Defense’s Final Two Witnesses Testify in Dorsey Trial


YoloCourt-12By Samantha Brill

On October 27, 2016, Judge Paul Richardson presided over the resumption of the trial of the People v. Darnell Dorsey. Mr. Dorsey has been charged with assaulting and causing fatal injury to his girlfriend’s 20-month-old son, Cameron Morrison, in January of 2014. Deputy Public Defenders Martha Sequeira and Joseph Gocke represent Darnell Dorsey, and Deputy District Attorney Michelle Serafin represents the People.

After the lunch break, Mr. Gocke continued questioning the defense’s witness, Dr. Steven Gabaeff of Jackson, CA, with over 30 years’ experience and licensed to practice emergency room medicine. Mr. Gocke presented Defense Exhibit 620, a picture of a CT scan of Cameron’s brain taken at Sutter Davis. The witness then explained to the court what he observed when looking at this scan. He stated that there were one or two millimeters of swelling shown along with a white line down the middle of the brain that was an indication of an early sign of low oxygen damage.

The witness also noted that the brain was so swollen that the usual free space that is left between the brain and the skull in a healthy brain was missing, meaning that Cameron’s vomiting was a symptom of this. He also mentioned that, since there was no scalp swelling present, he was able to rule out impact trauma.

Mr. Gocke then questioned the witness about the research that Dr. Gabaeff has done and asked him to elaborate on such studies. Dr. Gabaeff explained that one of the main studies was by the National Highway Traffic Administration, where they noted the threshold for brain damage by impact (tested by car) is ten times the force of gravity. This study also concluded after tests that a human can only create about five times the force of gravity by shaking a child, rendering it close to impossible for an adult to inflict such trauma on a child by shaking.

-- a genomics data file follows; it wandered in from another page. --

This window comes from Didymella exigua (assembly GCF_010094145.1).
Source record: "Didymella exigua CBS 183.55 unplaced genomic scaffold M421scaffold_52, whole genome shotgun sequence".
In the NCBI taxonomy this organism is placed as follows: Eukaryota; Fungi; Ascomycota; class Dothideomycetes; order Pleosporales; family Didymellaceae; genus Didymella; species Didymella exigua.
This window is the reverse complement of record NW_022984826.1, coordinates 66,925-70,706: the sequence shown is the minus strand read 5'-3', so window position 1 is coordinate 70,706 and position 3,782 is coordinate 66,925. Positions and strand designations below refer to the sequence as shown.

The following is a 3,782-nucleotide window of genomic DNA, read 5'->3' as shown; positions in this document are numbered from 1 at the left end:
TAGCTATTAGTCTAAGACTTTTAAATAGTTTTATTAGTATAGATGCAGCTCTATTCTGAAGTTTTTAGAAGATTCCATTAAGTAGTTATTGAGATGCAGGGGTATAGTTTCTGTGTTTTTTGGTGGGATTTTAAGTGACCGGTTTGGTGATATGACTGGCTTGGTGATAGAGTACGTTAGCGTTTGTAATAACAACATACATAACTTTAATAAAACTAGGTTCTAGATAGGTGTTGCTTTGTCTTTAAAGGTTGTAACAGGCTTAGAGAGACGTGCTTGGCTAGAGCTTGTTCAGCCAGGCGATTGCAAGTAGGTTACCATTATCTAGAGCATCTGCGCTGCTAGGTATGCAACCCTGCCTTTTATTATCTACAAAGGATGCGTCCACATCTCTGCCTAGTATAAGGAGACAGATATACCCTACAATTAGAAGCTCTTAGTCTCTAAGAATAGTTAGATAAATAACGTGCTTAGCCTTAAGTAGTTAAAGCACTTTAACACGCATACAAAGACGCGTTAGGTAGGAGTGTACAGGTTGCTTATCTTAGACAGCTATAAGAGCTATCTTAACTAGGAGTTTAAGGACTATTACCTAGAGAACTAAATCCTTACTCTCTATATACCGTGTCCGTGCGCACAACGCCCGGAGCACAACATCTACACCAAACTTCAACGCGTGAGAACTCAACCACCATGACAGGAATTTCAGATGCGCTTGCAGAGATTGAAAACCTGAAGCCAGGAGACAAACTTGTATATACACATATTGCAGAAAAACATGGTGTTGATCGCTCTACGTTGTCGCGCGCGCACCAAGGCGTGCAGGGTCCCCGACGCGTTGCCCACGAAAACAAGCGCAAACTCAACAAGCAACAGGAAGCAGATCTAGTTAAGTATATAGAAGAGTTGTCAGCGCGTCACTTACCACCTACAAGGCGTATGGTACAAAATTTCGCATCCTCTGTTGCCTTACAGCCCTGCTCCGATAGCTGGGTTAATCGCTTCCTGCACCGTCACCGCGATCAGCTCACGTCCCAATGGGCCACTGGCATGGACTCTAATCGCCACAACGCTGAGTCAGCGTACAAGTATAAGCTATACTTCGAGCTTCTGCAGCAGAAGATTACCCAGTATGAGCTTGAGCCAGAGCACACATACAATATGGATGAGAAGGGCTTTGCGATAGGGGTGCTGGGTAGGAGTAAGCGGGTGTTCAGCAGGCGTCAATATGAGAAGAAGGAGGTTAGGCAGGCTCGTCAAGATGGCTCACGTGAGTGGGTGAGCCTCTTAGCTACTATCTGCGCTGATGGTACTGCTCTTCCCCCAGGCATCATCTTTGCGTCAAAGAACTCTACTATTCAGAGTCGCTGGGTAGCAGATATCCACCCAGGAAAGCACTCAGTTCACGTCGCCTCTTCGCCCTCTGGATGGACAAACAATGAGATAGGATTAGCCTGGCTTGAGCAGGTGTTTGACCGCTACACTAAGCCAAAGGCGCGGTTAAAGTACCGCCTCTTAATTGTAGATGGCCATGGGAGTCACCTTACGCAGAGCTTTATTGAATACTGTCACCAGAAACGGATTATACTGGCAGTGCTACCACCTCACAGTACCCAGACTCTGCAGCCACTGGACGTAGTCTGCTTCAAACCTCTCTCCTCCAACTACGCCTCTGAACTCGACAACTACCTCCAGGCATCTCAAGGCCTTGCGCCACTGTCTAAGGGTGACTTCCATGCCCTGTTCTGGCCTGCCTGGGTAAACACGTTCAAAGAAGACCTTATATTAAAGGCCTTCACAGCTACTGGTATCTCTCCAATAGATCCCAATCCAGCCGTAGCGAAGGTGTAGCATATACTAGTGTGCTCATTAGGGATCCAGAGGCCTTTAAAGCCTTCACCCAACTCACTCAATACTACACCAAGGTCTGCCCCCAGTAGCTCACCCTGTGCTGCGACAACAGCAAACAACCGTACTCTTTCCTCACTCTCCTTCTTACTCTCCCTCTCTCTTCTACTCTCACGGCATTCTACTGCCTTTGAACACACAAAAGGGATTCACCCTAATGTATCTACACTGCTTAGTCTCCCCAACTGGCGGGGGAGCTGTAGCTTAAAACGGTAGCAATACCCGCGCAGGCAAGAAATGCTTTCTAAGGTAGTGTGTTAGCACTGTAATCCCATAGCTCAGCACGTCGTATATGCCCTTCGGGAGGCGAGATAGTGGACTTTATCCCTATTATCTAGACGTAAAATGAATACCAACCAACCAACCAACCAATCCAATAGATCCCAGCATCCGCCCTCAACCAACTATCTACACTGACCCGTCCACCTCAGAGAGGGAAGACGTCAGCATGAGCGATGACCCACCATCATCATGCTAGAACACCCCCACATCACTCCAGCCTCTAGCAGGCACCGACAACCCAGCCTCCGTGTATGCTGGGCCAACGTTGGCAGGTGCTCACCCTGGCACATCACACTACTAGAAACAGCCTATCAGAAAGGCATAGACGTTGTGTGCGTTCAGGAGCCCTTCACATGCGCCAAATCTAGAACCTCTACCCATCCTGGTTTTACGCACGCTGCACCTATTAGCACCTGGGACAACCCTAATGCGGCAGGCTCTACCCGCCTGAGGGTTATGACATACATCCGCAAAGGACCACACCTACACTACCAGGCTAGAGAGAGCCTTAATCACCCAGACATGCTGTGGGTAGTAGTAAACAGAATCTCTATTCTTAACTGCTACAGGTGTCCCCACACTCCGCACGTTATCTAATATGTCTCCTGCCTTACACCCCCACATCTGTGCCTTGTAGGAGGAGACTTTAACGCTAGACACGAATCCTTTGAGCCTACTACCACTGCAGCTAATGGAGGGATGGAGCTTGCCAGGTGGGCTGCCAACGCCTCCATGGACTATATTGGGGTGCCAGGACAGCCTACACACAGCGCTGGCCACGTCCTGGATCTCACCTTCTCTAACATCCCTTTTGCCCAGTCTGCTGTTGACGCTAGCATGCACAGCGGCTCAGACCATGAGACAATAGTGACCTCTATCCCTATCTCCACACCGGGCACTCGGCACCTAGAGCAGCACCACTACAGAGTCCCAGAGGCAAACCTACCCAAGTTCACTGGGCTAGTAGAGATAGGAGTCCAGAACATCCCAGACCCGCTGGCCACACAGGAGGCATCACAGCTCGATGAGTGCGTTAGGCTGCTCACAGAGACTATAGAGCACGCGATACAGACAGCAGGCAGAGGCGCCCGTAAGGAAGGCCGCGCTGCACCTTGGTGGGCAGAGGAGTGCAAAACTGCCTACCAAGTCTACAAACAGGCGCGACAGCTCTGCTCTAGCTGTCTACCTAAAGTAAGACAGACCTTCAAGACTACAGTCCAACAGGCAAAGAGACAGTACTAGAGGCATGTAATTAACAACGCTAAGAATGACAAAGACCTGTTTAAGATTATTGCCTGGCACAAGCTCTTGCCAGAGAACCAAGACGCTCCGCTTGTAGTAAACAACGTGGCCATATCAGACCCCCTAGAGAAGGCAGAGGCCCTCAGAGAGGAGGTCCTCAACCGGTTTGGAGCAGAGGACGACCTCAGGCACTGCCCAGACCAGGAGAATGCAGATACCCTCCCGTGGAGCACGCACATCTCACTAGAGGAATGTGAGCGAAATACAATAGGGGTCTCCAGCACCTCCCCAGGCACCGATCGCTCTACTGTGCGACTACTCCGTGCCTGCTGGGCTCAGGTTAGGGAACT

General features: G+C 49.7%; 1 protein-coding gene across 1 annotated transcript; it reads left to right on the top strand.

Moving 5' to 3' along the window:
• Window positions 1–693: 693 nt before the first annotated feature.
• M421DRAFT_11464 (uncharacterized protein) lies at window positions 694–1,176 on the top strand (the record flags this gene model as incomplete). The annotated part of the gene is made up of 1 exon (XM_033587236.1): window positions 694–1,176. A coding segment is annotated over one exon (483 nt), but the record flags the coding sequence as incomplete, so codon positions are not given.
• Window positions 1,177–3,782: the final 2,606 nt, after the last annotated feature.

The witness then moved on to explain that, after looking at Cameron’s scans, the child appeared to have no damage to his abdominal wall. This indicated that there was no physical evidence of Cameron being squeezed or punched. The doctor noted that Cameron’s internal injuries were most likely caused by the CPR his mother attempted to give him, however, the broken ribs were not likely to cause death.

Mr. Gocke entered his last line of questioning by asking about the condition of Cameron’s neck on the scans. The witness explained to the court that, to be consistent with shaken baby syndrome, Cameron’s neck would have had to be compromised. However, in scans it showed no injuries.

Ms. Serafin then conducted cross-examination for the People. She went over the doctor’s experience as a private contractor to many other hospitals, primarily in emergency rooms, for 38 years where he encountered many different cases.

Ms. Serafin asked the witness questions about his opinions and diagnosis of Cameron. The witness explained that any person can get broken ribs due to CPR. However, when CPR is done in the ER, the breaking of ribs during the act usually won’t happen.